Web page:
Last Hero Standing
Collects: Last Hero Standing #1-5 (2005)
Released: September 2005 (Marvel)
Format: 120 pages / color / $13.99 / ISBN: 9780785118237
What is this?: The heroes of the future Marvel Universe face a dark threat as their cohorts are kidnapped.
The culprits: Writer Tom DeFalco and artist Pat Olliffe
Now in Canceled Alternate Future Theater, we have Last Hero Standing. Do you care whether future versions of Marvel heroes live or die? Do you even know who the featured, younger heroes in this book are? I’m going to guess the answer to both is “No” and proceed from there.
At a couple of points early in the MC2 Universe’s existence, it had three titles, but within a year and a half of the imprint’s founding in 1998, it had been pared down to one title: Spider-Girl. This left several loose ends, with both new characters and familiar Marvel Universe characters still running around. To capitalize on this, Marvel released Last Hero Standing.
In Hero, superheroes begin disappearing — Wolverine, Spider-Man, the Thing, one of the Ladyhawks — and the other heroes blindly investigate. As more are abducted and the remaining heroes come closer to finding the truth, the missing heroes return as ‘90s version of themselves, albeit without pouches, spikes, or shoulder pads. No, they’re grittier and grimmer, and they are out for the blood of those they loosely define as villains. Meanwhile, the aged Captain America wrestles with failing abilities in an environment in which small failures could lead to death — his or another’s.
There’s not much to say about Hero, good or ill. It’s most of a universe folded into a single limited series, much in the *ahem* proud tradition of 2099: World of Tomorrow. Cramming umpteen heroes into one story means plot will likely be more important than characterizations. True, the Avengers and Spider-Girl display differentiated personalities, but none of them make an impression.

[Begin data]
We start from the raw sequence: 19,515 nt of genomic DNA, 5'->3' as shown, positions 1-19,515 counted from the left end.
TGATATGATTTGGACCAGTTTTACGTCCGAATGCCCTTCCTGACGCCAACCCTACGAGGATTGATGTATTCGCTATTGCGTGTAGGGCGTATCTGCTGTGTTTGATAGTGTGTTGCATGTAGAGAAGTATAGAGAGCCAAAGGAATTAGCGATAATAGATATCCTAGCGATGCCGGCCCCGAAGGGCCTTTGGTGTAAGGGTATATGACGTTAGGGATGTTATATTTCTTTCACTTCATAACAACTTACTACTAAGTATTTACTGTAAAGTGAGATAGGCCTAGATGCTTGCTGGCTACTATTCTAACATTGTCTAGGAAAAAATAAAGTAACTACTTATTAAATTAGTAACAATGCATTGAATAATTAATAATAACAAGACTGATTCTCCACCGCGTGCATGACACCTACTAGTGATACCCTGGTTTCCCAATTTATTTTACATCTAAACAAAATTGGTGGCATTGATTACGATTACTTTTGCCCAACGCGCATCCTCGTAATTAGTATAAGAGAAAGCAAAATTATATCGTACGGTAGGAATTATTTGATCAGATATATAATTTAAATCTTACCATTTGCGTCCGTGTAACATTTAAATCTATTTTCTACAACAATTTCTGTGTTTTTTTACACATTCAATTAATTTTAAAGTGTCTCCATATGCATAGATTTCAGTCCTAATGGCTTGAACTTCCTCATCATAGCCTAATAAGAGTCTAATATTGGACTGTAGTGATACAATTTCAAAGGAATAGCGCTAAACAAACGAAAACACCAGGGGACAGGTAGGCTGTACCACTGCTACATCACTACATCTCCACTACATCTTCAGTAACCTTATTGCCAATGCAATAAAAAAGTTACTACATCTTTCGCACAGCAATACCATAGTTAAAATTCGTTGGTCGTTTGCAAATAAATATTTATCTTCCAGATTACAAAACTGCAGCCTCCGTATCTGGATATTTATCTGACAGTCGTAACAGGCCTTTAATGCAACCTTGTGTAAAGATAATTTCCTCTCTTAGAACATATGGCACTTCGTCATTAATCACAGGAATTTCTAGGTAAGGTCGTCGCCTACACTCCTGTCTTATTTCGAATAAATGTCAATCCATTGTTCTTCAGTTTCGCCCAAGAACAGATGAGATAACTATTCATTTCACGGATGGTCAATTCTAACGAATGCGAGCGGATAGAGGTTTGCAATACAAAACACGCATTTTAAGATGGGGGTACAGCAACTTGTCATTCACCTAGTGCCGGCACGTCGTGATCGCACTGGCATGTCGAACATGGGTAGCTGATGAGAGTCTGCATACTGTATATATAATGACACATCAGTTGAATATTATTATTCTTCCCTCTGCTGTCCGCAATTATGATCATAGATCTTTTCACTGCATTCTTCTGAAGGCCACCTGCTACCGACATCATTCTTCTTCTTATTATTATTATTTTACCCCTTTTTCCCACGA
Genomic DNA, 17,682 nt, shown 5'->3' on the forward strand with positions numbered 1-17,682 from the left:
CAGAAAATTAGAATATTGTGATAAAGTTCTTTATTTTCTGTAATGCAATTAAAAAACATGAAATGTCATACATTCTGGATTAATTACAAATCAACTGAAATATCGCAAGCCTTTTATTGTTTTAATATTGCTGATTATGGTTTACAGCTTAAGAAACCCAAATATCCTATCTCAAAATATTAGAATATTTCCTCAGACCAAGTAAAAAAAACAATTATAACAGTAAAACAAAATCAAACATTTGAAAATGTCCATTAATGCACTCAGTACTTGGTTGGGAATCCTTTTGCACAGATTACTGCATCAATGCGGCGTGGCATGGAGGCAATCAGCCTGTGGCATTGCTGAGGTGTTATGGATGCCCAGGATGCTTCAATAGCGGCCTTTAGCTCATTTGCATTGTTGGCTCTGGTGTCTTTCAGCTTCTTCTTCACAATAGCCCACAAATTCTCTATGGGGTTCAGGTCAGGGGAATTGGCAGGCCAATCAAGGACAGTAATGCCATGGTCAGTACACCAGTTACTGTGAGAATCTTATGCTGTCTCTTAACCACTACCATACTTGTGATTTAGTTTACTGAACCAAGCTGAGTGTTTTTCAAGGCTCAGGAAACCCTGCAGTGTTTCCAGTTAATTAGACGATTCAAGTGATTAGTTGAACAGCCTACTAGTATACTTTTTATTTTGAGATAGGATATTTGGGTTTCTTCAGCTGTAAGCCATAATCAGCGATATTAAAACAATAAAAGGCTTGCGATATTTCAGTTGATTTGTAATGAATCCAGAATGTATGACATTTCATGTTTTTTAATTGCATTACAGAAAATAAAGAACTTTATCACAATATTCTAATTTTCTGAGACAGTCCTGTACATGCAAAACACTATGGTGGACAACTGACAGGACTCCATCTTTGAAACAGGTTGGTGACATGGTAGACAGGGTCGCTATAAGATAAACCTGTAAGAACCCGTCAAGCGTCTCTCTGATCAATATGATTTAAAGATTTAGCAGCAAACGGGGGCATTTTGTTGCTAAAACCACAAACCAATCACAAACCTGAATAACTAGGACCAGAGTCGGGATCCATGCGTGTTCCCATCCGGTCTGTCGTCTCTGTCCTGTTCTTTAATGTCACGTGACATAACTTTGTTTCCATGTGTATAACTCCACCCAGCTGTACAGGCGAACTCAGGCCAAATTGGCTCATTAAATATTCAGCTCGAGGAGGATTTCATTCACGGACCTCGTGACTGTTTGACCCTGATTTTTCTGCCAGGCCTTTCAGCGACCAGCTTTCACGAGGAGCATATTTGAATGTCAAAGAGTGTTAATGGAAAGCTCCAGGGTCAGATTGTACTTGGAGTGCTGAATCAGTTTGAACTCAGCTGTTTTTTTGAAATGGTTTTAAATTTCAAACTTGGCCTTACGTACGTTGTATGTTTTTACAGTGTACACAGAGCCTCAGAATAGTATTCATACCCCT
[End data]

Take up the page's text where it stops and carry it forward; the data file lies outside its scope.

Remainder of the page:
And the plot is not one of writer Tom DeFalco’s stronger MC2 efforts. The abduction, mind control, and last-second saving the day aren’t anything new. The ending will hinge on whether you get choked up by the fate of alternate future versions of familiar characters. DeFalco leans more on Marvel heroes readers are more familiar with than he did in the A-Next run, but the jarring effect of the normally heroic characters becoming vicious is cushioned by the passage of years between the 616 Universe and MC2 — we don’t know what happened during those years.
Pat Olliffe does his usual good work on an MC2 title. Interestingly, this is one of the few times I’ve gotten to see his work in a full-size reproduction rather than a digest, and I’m surprised how much the smaller size and cheaper paper seems to harm his work. Seeing Olliffe in a normal size makes me realize the digests might not be as big a bargain as I thought. It still won’t stop me from buying future digests, but this does alert me as to what I’m missing.
Still, I have to say this is an underwhelming book. If you want to know more about the history of the MC2 Universe, you read Hero. If not, go elsewhere. It’s as simple as that.
Rating: (2 of 5)